The approach to tumors of the pituitary gland has undergone a developmental evolution during the past century. While Sir Victor Horsley performed the first transcranial approach to the pituitary in 1899, the Viennese surgeon Herman Schloffer introduced the transnasal transsphenoidal approach to the pituitary gland in 1907. Historically significant modifications to this transsphenoidal approach include the sublabial incision proposed by Harvey Cushing’s in 1910, fluoroscopical guidance introduced by Gerard Guiot in 1958, the operating microscope demonstrated by Jules Hardy in 1965, and most recently the use of endoscopes as a less invasive alternative. Through this evolving surgical technique, it remains imperative that the neurosurgeon have a working familiarity with the nasal anatomy, its variances, and preoperative evaluation.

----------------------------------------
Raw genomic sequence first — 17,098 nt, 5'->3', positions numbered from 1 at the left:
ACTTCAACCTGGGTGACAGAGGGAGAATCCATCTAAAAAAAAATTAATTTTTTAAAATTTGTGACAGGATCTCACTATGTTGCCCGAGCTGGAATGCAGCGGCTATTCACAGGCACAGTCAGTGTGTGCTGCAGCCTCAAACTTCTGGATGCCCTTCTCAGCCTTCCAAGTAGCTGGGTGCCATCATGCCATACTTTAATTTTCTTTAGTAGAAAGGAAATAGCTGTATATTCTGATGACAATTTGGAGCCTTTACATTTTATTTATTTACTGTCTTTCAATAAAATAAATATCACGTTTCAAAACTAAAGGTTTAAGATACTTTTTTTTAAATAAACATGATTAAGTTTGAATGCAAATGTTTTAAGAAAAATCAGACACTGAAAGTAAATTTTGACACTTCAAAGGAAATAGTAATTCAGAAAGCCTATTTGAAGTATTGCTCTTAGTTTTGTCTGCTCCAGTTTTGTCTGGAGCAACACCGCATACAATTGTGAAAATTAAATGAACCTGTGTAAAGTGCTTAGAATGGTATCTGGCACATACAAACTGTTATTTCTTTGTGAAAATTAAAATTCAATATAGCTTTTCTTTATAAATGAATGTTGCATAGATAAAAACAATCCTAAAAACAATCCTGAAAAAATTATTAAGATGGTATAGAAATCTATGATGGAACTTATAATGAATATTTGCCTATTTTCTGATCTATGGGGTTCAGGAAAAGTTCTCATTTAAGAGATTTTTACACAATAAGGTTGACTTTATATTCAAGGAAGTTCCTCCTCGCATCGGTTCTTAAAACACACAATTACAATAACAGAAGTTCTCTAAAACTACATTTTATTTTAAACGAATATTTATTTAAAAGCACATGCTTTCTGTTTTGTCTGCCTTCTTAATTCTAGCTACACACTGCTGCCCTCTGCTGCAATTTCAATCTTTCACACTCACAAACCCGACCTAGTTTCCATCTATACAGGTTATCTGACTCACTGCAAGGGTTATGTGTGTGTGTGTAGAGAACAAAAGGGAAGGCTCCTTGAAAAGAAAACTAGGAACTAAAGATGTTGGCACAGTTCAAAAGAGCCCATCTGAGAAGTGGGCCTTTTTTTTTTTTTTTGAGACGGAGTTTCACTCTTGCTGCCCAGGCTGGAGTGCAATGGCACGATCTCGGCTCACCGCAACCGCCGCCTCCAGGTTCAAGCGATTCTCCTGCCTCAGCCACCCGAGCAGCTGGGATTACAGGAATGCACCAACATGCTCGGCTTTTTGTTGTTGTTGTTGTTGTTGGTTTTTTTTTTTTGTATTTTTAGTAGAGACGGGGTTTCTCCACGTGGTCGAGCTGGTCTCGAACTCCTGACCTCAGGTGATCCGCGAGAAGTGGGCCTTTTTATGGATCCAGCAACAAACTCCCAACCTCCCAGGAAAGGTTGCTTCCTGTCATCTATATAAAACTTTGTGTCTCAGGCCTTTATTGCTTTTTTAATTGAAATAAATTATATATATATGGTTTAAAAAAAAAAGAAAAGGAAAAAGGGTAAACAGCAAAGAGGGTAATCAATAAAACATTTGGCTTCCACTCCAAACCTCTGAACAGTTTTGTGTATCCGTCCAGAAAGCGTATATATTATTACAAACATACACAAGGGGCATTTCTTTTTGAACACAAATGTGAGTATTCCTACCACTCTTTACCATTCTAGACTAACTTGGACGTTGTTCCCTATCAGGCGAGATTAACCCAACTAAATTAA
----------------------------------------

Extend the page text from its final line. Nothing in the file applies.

The Sphenoid Sinus
The pituitary gland resides in the sella turcica whose floor is surrounded by the body of the sphenoid bone. The sella is defined anteriorly by its lip—the tuberculum sella—and posteriorly by the dorsum sella. In one series of cadaveric dissections, the sella was found to measure, on average, 8.5 mm in depth, 10 mm in length, and 13.5 mm in width, with a volume of 575 mm . Moreover, in the majority of cases, the sella floor is less than 1 mm thick. This sella floor corresponds to the posterior aspect of the roof of the sphenoid sinus. It is this relationship between the floor of the sella and the roof of the sphenoid sinus that makes the transsphenoidal approach to the pituitary gland feasible.